February 13, 2012

Stopping Our Use of Plastic Bags - January 1

For 2012 I'm writing this blog to document things our family has done to be more Earth-friendly.  Below is the 'first' post of the year - for January 1 (I'm playing catch-up right now but hoping to gain some momentum with this post).  Hopefully you'll find some helpful ideas and decide to take some action to help promote a healthier planet.  I'd appreciate any feedback you have, and successes you have had so that my family can do more.


Plastic bags are a ubiquitous part of modern life and you probably encounter them every day, whether you're making a purchase, walking down the street, or at home or the office.  They're a convenience item and one that I took for granted in the past before thinking more about the impact they have, especially given the limited time of use I had for each bag.


It's hard to find concrete numbers on the environmental effects of plastic bags since it's a highly politicized issue and various groups use their own (often self-serving) figures and statistics.  A number of countries and cities including Ireland, Mexico City, and San Francisco have enacted plastic bag bans and surcharges to reduce the use of these bags and their impact on the environment.  Estimates of the lifespan of plastic bags (time it takes to fully degrade) range from 500 to 1000 years but the exact lifespan can only be estimated since they have existed for less than 100 years.  Regardless of the exact time it takes to fully decompose, it is a very long time and to put it in perspective if Christopher Columbus had used plastic bags on his voyage to North America, they would most likely still exist today.  Additionally, the time to decompose is longer in bodies of water than on land.

There is no firm number for the number of plastic bags produced and used each year but the EPA estimated that that United States uses 380 billion plastic bags each year (this figure was previously reported on the EPA website and cited in many articles but has since been removed and the EPA now does not report plastic bag information separately from plastics in general.  (Here's a 2007 CNN article that cited this EPA figure.) Using this estimate, each person in the United States uses approximately 1,150 plastic bags per year.  On a daily basis that would mean that every American uses more than 3 plastic bags every day of every year. Often these bags are only used for a few minutes before entering the refuse stream but will impact our environment for hundreds of years.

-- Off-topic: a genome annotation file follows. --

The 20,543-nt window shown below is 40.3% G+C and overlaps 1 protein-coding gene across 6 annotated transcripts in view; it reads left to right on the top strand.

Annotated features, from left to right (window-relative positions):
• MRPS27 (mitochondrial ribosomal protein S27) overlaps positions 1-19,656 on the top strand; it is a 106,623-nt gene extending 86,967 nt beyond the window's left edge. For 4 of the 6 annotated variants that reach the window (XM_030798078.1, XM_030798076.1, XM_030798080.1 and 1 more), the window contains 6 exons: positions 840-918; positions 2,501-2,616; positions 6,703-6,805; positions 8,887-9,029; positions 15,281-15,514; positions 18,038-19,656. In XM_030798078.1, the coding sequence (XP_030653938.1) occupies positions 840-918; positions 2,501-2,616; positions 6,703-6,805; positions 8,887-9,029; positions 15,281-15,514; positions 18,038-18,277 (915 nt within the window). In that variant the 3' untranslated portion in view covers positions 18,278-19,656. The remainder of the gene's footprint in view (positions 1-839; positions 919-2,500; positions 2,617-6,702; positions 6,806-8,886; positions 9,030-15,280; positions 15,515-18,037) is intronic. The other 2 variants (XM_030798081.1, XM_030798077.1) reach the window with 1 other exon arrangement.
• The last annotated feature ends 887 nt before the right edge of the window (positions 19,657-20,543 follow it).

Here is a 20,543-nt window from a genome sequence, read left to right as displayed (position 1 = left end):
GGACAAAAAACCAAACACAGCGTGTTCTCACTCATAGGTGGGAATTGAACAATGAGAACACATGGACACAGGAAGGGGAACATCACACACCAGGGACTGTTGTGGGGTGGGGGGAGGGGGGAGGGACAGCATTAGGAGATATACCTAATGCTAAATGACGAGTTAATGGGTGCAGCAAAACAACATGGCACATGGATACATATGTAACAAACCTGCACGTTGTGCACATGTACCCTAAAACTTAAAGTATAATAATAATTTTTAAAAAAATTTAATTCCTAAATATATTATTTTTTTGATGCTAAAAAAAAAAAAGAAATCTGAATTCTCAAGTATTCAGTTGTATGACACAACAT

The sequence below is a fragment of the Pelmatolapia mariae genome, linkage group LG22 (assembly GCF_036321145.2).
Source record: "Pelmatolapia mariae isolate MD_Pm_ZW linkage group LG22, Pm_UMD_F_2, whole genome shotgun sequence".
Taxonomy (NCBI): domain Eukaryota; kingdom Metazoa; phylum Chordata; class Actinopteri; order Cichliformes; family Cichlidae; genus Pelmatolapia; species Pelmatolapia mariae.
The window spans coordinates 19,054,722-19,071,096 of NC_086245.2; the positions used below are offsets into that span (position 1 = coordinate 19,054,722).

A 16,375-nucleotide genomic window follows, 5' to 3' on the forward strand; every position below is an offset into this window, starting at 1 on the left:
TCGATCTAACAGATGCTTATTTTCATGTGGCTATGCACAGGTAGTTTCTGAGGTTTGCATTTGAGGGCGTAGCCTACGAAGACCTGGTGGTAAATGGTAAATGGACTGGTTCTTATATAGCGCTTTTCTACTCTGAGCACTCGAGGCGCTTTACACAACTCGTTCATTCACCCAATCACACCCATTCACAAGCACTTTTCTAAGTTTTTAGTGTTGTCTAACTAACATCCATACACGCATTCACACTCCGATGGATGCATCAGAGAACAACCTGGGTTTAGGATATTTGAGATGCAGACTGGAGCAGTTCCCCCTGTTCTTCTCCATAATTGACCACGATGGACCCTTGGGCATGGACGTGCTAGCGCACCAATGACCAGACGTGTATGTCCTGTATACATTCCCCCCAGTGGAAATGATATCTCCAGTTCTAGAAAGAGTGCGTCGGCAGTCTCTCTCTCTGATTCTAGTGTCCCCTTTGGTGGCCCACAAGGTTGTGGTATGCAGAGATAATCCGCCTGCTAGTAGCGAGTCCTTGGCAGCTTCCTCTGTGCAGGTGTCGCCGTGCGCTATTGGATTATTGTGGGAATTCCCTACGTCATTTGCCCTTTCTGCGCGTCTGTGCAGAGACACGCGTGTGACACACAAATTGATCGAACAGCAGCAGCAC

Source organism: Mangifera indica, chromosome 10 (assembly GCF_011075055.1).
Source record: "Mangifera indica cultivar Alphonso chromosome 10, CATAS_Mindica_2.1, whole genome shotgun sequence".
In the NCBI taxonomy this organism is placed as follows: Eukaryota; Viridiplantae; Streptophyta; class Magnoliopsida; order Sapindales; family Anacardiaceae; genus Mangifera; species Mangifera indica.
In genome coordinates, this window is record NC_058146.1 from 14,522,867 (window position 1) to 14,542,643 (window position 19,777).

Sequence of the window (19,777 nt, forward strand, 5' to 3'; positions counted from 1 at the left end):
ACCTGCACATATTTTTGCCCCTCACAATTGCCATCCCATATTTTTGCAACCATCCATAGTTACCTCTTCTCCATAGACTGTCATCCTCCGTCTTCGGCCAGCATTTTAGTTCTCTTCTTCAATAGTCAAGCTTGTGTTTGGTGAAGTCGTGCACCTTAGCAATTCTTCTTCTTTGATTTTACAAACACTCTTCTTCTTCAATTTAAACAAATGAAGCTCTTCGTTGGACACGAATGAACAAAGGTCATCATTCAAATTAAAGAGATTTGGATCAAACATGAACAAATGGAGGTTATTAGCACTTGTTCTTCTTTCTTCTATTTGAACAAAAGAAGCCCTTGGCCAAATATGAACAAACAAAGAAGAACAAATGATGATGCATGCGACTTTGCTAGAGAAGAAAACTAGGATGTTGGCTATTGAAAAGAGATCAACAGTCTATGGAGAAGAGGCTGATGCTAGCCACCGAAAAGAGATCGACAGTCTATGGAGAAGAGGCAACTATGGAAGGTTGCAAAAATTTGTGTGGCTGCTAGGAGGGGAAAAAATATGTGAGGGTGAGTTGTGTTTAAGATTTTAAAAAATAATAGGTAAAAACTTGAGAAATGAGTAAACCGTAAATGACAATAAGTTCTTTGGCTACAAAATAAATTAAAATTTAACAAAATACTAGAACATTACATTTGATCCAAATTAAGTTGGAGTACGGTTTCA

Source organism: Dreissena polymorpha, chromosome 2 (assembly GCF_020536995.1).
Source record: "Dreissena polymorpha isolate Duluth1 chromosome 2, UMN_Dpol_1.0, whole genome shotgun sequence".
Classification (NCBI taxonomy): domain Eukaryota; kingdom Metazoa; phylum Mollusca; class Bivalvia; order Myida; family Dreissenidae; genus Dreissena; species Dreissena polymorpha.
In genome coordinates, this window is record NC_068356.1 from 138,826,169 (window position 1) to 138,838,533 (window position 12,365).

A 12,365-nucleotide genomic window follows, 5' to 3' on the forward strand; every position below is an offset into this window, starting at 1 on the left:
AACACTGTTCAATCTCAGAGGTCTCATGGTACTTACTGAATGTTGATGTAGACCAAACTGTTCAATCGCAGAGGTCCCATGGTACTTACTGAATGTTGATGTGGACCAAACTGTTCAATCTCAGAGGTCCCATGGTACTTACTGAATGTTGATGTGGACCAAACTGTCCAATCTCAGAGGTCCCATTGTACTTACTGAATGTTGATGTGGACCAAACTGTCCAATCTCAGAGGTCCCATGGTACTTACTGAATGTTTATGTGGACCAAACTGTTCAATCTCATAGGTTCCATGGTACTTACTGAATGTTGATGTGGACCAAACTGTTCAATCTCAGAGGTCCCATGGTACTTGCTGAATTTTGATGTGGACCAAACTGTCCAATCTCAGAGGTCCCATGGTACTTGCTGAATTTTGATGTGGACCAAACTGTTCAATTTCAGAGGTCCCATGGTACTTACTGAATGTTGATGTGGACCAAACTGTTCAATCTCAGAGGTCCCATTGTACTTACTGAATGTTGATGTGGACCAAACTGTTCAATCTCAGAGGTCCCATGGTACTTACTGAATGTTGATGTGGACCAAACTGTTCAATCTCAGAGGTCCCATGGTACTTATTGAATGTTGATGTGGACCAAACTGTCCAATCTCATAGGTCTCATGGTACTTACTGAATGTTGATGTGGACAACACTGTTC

The Secretariat of the Pacific Regional Environment Programme estimates that plastic bags kill 100,000 turtles and other marine animals annually and that each square mile of ocean contains 46,000 pieces of plastic.  Although the total time for a plastic bag to decompose is long, they do break down into smaller and smaller particles which can cause death to wildlife, but can also enter the food chain as fish and other animals eat the pieces of plastic and are then consumed by larger animals, including humans.  Again, there is a wide range of estimates of the impact that plastic bags have on wildlife and the environment, but it's a small effort to eliminate the use of plastic bags from your daily routine and to make a positive change for the world.  Even if you don't always avoid plastic bags, using fewer is a great step to take and even one less bag per person can make a huge difference in total.

Suggested action steps:

1) Purchase 10 reusable shopping bags - I'm a fan of ChicoBag products, but nearly every grocery store has reusable bags for sale, or sometimes for free.
2) Put a few bags in the trunk of your vehicle(s), put a couple by the front door, put a couple in your purse, backpack, stroller, or other carrying device you often use.
3) Refuse plastic (and paper) shopping bags when at the grocery store, hardware store, restaurant, library, department store, etc. and use your reusable bags.

If you have a few minutes, here's a semi-humorous mockumentary on the migrational habits of plastic bags.

Please let me know if you have any comments, compliments, criticisms, or questions regarding this post or have suggestions for future posts.

Thank you!

- John

Category: Shopping

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